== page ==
Yoga is meant to help you realize your potential, and to recognize it in others, and it gives you a guide for developing that potential. Like yoga, work is about being connected to something larger than yourself, which means being accountable for the good of the whole, not just your job or your department. When you’re working on self-transformation, it definitely will have an influence in your work environment.
Has incorporating yoga practices made a difference in your work place? How?

For me, yoga has greatly influenced how I bring myself present. Rather than worrying about the past, which I can’t change, or fretting about the future, which I can’t control, the practices help me stay focused on right now. Other practices, such as sauca (purity) remind me to rid myself of negative thoughts, and develop healthy habits. I practice santosha (contentment) by reminding myself that I can choose to be content even in the face of difficult or disappointing circumstances at work. And by not getting attached to specific outcomes. I can only do my best — I can’t control how everything turns out!
One of the beautiful things about yoga is that it’s not dogmatic. There are myriad ways to practice, and you can decide what the practice looks like for you.
Can you recommend some ways to start practicing at work?

In the book, the end of each chapter has five suggestions for developing various practices, so I recommend checking that out. (And remember, they’re just suggestions. Decide whether they make sense for you — or come up with your own!)
But I would say that practicing ahimsa, which translates as non-violence or “do no harm” is foundational. Start by noticing the ways you do harm to yourself, such as negative self-talk, or by working yourself to the point of exhaustion. What can you do to alter that? Then begin to notice how you treat others. Do you gossip about them? Do you snap at others or speak harshly when the stakes are high? Are you forgiving? Honestly, it is hard to violate other yogic practices if you’re dedicated to ahimsa.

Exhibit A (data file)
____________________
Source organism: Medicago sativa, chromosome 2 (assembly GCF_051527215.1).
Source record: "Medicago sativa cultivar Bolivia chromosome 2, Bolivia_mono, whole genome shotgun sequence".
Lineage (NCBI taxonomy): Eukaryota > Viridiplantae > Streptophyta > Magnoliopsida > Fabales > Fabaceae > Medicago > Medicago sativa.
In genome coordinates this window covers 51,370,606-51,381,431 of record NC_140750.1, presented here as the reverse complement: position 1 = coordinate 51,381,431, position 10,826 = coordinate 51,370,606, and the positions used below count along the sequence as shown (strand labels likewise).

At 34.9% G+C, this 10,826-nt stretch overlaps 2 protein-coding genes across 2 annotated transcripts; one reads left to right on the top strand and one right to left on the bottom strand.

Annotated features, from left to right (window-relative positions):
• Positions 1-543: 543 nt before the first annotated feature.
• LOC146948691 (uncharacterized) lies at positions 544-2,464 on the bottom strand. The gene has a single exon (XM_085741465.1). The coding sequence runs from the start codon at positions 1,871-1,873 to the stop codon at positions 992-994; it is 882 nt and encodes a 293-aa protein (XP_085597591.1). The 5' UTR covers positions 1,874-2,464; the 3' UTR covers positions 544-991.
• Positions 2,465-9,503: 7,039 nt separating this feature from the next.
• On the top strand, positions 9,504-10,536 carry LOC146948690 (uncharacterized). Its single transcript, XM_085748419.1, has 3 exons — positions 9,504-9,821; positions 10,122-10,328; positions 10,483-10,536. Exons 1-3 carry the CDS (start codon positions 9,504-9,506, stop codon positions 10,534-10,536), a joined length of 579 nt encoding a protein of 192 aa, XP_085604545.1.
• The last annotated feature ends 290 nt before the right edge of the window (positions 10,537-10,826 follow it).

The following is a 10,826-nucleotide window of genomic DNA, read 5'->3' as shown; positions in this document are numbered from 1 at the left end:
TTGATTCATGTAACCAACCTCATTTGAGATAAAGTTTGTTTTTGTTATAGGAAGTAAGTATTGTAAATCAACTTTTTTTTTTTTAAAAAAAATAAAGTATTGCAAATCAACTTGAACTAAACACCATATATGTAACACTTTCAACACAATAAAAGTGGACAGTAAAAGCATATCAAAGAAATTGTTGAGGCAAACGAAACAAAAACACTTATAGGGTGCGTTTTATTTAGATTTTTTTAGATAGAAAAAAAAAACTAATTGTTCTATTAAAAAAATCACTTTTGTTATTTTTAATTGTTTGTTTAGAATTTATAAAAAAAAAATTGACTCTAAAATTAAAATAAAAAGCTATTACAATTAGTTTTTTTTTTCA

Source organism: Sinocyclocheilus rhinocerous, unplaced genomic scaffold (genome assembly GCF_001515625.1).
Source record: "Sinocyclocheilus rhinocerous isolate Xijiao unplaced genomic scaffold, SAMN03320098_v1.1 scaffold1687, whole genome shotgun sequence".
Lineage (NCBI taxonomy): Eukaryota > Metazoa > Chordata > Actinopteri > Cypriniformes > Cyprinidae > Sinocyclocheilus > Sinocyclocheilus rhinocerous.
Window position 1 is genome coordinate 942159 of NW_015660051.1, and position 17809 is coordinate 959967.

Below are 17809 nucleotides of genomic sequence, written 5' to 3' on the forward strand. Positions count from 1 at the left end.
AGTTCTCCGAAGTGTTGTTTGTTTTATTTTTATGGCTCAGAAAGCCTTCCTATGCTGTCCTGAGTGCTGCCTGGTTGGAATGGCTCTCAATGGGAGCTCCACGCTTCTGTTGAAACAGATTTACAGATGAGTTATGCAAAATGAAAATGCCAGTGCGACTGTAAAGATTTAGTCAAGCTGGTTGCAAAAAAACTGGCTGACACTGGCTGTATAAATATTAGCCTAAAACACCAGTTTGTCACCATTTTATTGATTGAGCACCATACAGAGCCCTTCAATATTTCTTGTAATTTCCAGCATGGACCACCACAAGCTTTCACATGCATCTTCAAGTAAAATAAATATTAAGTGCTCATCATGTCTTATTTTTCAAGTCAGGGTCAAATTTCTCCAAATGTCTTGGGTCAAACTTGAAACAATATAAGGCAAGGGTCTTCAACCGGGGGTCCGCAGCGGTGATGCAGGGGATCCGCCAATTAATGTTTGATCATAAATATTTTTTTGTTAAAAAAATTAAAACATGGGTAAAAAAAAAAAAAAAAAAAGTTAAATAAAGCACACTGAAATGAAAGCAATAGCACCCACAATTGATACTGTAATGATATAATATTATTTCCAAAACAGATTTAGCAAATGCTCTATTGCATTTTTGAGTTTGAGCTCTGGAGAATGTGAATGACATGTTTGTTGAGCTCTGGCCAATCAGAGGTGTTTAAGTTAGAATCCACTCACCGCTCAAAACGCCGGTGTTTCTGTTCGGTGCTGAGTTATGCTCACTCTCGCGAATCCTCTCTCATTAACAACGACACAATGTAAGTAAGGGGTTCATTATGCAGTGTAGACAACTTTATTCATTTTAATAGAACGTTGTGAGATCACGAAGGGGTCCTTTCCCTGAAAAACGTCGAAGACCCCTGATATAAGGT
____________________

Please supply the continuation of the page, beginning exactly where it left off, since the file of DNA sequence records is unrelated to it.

How can yoga help me be more successful in my work?

For starters, it can help you get clearer about what true success is — it’s about making a worthy contribution and serving people, not just earning a buck. But in more pragmatic ways, yoga practices such as meditation and focus can help you be more productive. When you learn to be calm and compassionate, it benefits your working relationships, including customer service. An on-the-mat yoga helps you focus, and you become physically flexible, strong, and stable. The other practices do the same thing for your mind, which will definitely help you be more successful.
In today’s competitive, fast-paced work world, how do we slow down and still survive in the marketplace?

That’s a great question. It sounds counter-intuitive, but going slow to go fast is actually more efficient in the long run.
For example, you hear a lot in today’s workplace about the importance of being a good “multi-tasker.” Scientific research is showing that multi-tasking is nothing but mythology, and in fact, is a harmful practice. Our brains are so speedy, they trick us into thinking we can do several things at once, but in truth, our intellectual capacity is diminished and quality suffers. And it takes a toll on our health and peace of mind as well.
Again, yoga’s physical practice provides a good metaphor for surviving in today’s crazy marketplace. It’s common to fall out of a pose, or to do it great one day and struggle the next. Work is like that, too. We all struggle. We all fall down – the important thing is to get back up try again. That’s why the practice is so important.